With an integrated temperature and humidity sensor in the controller, your system will kick on only when needed. At the bare minimum, you'll want to ensure that your ventilation system runs on the same schedule as your grow lights - whatever that may be (18/6 during veg, 12/12 during flower).
How to Set up a Grow Tent Ventilation System: Step by Step Guide
Now you know all the necessary components for a ventilation system for grow tent growing. But, how do you go about choosing them and piecing them together to create an optimized climate for your plants?
This is the tricky part, as there are a few different factors at play. Fortunately, we're going to help you navigate this uncertain process so you can enjoy peace of mind and feel confident setting up your grow tent's ventilation system.
First things first - let's talk about the importance of getting quality components.
Invest in Quality Ventilation Components - You'll be Glad You Did!
Setting up your first indoor grow room or grow tent can get pricey. Depending on the size of your crop, you can expect to spend over $1,000 in the grow tent itself, ventilation components, grow lights, fertilizer, and of course, seeds/clones.
All of this is to say, we recognize how tempting it can be to try and cut corners, saving money on certain equipment. This is one of the biggest mistakes growers make. You get what you pay for in the horticulture industry. If you go with cheap fans, carbon filters, or frankly, any of your growing equipment, you'll end up paying more in the long run. Cheap equipment breaks easily and needs to be replaced prematurely. Moreover, when problems arise with these low-quality supplies, you risk losing your crop altogether - as it doesn't take long for heat and humidity to wreak havoc in your tent.
So, we encourage you to shop for the best inline fans for grow tents possible at TerraBloom. The same advice applies to the carbon filter and controller. These are investments that will deliver an ROI for years to come. The peace of mind you'll enjoy knowing your system is dialed in is well worth it - trust us. Now, let's get into the first step in how to set up a grow tent ventilation system: choosing and sizing your exhaust fan.
Step 1) Choose and Size Your Exhaust Fan & Intake Fan, Carbon Filter, & Grab a Controller
The first component you need in your grow room ventilation system is an exhaust fan. By first sizing your exhaust fan, you can easily choose an intake fan that works accordingly.
To kick things off, figure out the cubic growing space of your tent. Most grow tents are about 6' tall, but there are also short & tall variations out there. Let's say you have a 4' x 4' grow tent - that is 96 cubic feet of growing space. From there, you can calculate the cubic feet per minute - or CFM - necessary to keep your climate dialed in.
Let's say you want to exchange the air every few minutes - you would want a fan with a CFM of anywhere from 100-300 CFM. We always recommend sizing up on the CFM you need. This allows you to power the fan down and run it at a lower speed. Not only does this save you money on your energy bill, but it also creates the quietest operation possible.
Once you know what exhaust fan you need, you can choose an intake fan accordingly. Generally speaking, your intake fan should be about 20-30% less powerful than your exhaust fan. This helps create negative pressure in your grow tent where plants can thrive. There are two ways to go about this:
- Get two fans of the exact same size and run the intake at a lower speed setting
- Get two fans of different sizes - for example, a 6" exhaust and a 4" intake fan.
You should be sure that the size of your exhaust fan matches your carbon filter - a 6" exhaust fan pairs with a 6" carbon filter, for example. Lastly, grab a circulation fan, a fan speed controller, and some ducting to bring it all together. Then - we'll explain how to piece all of them together.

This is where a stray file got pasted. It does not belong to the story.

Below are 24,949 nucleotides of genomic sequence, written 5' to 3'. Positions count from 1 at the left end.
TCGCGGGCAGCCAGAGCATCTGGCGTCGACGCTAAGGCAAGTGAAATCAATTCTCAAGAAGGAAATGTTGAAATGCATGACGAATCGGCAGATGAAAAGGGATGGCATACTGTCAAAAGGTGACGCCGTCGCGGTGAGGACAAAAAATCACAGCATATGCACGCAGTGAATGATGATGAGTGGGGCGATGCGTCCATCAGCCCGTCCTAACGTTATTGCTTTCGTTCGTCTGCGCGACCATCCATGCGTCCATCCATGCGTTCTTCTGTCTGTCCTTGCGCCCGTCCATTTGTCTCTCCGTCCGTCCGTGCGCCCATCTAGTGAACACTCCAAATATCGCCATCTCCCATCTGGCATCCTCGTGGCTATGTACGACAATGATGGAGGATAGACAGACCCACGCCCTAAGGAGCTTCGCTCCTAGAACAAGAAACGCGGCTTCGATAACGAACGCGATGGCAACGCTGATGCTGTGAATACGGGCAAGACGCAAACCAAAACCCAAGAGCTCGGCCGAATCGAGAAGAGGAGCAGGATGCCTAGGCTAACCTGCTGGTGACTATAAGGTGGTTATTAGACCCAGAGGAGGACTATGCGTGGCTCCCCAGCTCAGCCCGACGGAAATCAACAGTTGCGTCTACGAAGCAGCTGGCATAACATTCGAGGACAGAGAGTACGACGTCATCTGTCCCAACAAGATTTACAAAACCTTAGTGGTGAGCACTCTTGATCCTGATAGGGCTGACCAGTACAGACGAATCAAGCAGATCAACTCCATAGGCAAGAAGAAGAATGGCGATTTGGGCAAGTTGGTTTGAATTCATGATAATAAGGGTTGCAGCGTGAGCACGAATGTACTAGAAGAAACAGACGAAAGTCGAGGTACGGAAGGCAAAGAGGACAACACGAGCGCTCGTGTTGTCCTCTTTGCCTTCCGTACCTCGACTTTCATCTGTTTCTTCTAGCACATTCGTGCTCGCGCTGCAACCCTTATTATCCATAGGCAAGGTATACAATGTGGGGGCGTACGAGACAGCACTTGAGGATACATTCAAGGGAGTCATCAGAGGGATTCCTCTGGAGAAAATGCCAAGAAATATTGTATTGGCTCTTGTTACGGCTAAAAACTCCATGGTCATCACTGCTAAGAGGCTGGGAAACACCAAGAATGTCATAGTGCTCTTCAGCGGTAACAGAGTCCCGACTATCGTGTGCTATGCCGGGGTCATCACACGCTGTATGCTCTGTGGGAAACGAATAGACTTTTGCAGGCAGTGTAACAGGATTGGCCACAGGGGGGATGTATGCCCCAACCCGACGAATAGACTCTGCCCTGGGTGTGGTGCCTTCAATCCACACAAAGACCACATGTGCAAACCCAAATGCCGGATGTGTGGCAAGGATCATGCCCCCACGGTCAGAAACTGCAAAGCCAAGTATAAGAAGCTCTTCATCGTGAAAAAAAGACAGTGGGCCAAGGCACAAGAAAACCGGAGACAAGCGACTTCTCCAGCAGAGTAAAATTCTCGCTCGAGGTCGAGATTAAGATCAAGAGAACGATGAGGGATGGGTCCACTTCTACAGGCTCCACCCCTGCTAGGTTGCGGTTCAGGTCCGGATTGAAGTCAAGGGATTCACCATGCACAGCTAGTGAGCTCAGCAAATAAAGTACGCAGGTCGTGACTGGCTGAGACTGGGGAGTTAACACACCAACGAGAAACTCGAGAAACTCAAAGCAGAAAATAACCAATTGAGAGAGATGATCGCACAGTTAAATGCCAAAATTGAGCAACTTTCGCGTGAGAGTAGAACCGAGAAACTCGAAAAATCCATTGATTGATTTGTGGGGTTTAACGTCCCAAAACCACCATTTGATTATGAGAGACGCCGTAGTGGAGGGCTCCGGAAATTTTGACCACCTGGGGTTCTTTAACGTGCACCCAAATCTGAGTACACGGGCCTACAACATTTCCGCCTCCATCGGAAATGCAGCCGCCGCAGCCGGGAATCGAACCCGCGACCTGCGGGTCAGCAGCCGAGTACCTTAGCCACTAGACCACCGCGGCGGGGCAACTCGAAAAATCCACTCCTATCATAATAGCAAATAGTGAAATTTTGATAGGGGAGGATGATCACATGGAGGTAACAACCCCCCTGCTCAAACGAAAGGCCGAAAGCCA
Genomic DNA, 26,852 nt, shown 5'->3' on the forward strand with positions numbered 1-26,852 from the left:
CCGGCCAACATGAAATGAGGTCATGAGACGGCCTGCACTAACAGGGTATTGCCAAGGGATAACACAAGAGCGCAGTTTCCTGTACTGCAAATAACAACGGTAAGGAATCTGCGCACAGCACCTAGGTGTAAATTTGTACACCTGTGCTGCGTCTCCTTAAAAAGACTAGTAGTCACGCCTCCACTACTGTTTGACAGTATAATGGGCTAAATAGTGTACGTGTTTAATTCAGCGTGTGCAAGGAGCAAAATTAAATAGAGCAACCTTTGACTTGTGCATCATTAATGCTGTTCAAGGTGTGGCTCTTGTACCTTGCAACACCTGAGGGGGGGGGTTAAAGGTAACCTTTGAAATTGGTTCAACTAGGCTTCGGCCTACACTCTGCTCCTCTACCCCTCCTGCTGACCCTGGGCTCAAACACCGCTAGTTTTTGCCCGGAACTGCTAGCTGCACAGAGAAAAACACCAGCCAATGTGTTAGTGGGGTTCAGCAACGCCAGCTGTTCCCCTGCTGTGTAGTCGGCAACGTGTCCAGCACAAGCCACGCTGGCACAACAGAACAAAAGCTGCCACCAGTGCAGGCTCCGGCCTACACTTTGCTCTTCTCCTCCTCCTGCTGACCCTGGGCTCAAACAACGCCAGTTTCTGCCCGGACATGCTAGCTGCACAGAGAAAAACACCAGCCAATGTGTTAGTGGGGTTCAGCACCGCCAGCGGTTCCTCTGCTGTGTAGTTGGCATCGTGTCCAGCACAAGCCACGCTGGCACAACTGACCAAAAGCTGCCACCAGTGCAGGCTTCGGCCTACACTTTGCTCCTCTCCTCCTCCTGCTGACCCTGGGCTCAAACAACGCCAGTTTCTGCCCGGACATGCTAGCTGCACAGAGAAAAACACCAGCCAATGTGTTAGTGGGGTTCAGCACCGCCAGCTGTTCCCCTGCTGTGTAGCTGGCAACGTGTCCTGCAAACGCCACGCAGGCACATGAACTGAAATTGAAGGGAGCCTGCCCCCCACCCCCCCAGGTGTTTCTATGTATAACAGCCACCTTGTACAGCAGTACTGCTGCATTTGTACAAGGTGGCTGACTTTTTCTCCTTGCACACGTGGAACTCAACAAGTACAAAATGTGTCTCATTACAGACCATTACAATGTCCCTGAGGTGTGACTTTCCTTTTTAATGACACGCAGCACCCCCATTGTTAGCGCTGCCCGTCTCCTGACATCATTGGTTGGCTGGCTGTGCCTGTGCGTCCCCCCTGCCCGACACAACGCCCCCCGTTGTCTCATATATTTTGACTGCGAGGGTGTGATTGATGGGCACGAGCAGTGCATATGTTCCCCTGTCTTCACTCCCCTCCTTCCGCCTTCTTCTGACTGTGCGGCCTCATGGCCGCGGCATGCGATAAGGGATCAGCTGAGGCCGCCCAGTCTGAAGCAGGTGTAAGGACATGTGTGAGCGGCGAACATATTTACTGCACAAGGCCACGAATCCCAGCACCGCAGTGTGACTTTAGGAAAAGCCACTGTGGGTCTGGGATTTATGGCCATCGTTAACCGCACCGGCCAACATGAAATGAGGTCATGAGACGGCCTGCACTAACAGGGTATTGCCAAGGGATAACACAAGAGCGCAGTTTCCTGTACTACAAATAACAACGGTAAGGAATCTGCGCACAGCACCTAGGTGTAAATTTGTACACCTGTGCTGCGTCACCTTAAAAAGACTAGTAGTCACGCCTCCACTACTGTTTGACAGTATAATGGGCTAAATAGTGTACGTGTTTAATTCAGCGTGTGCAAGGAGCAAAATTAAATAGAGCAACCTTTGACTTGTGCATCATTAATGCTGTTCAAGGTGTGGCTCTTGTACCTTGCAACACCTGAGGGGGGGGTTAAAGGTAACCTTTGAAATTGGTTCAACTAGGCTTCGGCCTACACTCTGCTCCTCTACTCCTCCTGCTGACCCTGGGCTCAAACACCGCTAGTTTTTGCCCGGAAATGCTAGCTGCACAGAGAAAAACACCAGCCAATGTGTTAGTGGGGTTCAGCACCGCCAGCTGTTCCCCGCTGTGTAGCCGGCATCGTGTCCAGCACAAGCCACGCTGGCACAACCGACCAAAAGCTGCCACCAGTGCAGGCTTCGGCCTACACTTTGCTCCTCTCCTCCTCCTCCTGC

Step 2) Install Your Exhaust Fan & Carbon Filter
The first step to the actual installation of your grow tent ventilation setup is piecing together your exhaust fan and carbon filter. There are a few ways you can go about this - setting up the components inside the tent or outside, hanging or on the floor, etc. The ideal setup, however, is to hang your exhaust fan and carbon filter from a beam inside your grow tent.
Use tape or clamps to position the carbon filter & fan together, and then attach the ducting. Navigate the ducting outside your tent's duct port, and position it in a window or in the ceiling - wherever you plan on exhausting the hot, stale air from your plants.
Step 3) Install Your Intake Fan Opposite Your Exhaust Fan
With your exhaust fan installed up on the ceiling of your grow tent, you can position your intake fan on the opposite side of the tent and on the bottom. This will help create more air movement across your plants as the fresh air moves from bottom to top.
As with your exhaust fan, you'll want to use tape or clamps to attach your intake fan and ducting together. If you're bringing fresh air in from outside your home, you may want to install a HEPA filter or bug screen to prevent contaminants from entering your grow tent. Generally speaking, though, you can get by with just fresh air from the room your grow tent is situated in.
Step Four) Hang & Position Your Circulation Fans
The last moving part of your grow room ventilation system is a circulation fan. We recommend hanging two circulation fans in larger tents (over 4'x4') but smaller tents can get by with just one. Unlike your intake and exhaust fans, this circulation fan can be left on 24/7 - even when the grow lights are turned off.
Step Five) Automate the Grow Tent Ventilation Setup With Your Controller
Now comes the final step - setting up your fan speed controller and dialing in your cycle. Turn everything on and ensure it's working properly. If your fan speed controller doesn't have an integrated fan speed controller, it may be worth getting a separate hygrometer so you can see conditions in your tent at any given time.
Final Thoughts on How to Set up a Grow Tent Ventilation System
That concludes our in-depth guide on how to set up a grow tent ventilation system. As you can see, the ventilation setup for grow tent growing cannot be overlooked - besides your lighting, it's the most important piece of the indoor growing puzzle.
Fortunately, you now know everything required for a fine-tuned grow tent ventilation setup. At this point, you should feel confident in your next steps.
But if you have any questions about choosing individual components, sizing your setup, or getting things up and running, don't hesitate to reach out. TerraBloom is the #1 choice in the horticulture industry for ventilation components. You'll find our equipment in the most advanced commercial cultivation facilities around the world - and throughout home grows everywhere, too. We're here to help you make your first grow tent growing cycle a success!